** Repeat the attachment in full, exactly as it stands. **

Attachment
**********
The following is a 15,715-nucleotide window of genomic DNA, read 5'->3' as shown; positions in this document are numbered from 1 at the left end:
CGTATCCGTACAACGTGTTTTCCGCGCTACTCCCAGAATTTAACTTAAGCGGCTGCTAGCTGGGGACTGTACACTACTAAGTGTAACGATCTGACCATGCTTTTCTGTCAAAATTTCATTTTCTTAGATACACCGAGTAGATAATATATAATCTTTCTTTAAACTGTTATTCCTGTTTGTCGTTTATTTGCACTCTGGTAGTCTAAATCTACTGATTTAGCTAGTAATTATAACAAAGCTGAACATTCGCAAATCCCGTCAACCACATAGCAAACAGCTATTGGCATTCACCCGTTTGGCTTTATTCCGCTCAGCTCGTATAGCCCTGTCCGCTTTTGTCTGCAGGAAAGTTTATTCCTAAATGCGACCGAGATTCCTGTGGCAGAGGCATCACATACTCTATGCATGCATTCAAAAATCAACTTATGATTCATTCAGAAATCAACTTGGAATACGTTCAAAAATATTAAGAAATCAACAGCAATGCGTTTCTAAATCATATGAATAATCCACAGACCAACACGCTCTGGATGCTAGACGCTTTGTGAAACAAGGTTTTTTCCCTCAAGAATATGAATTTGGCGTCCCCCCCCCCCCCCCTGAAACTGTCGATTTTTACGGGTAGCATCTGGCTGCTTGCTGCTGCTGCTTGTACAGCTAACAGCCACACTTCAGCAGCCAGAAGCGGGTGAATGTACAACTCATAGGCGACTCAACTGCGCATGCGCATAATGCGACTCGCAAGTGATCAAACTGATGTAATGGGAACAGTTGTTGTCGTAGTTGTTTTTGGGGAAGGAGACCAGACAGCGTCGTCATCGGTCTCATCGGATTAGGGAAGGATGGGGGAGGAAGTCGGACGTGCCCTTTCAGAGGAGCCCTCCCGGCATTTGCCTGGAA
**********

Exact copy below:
The following is a 15,715-nucleotide window of genomic DNA, read 5'->3' as shown; positions in this document are numbered from 1 at the left end:
CGTATCCGTACAACGTGTTTTCCGCGCTACTCCCAGAATTTAACTTAAGCGGCTGCTAGCTGGGGACTGTACACTACTAAGTGTAACGATCTGACCATGCTTTTCTGTCAAAATTTCATTTTCTTAGATACACCGAGTAGATAATATATAATCTTTCTTTAAACTGTTATTCCTGTTTGTCGTTTATTTGCACTCTGGTAGTCTAAATCTACTGATTTAGCTAGTAATTATAACAAAGCTGAACATTCGCAAATCCCGTCAACCACATAGCAAACAGCTATTGGCATTCACCCGTTTGGCTTTATTCCGCTCAGCTCGTATAGCCCTGTCCGCTTTTGTCTGCAGGAAAGTTTATTCCTAAATGCGACCGAGATTCCTGTGGCAGAGGCATCACATACTCTATGCATGCATTCAAAAATCAACTTATGATTCATTCAGAAATCAACTTGGAATACGTTCAAAAATATTAAGAAATCAACAGCAATGCGTTTCTAAATCATATGAATAATCCACAGACCAACACGCTCTGGATGCTAGACGCTTTGTGAAACAAGGTTTTTTCCCTCAAGAATATGAATTTGGCGTCCCCCCCCCCCCCCCTGAAACTGTCGATTTTTACGGGTAGCATCTGGCTGCTTGCTGCTGCTGCTTGTACAGCTAACAGCCACACTTCAGCAGCCAGAAGCGGGTGAATGTACAACTCATAGGCGACTCAACTGCGCATGCGCATAATGCGACTCGCAAGTGATCAAACTGATGTAATGGGAACAGTTGTTGTCGTAGTTGTTTTTGGGGAAGGAGACCAGACAGCGTCGTCATCGGTCTCATCGGATTAGGGAAGGATGGGGGAGGAAGTCGGACGTGCCCTTTCAGAGGAGCCCTCCCGGCATTTGCCTGGAA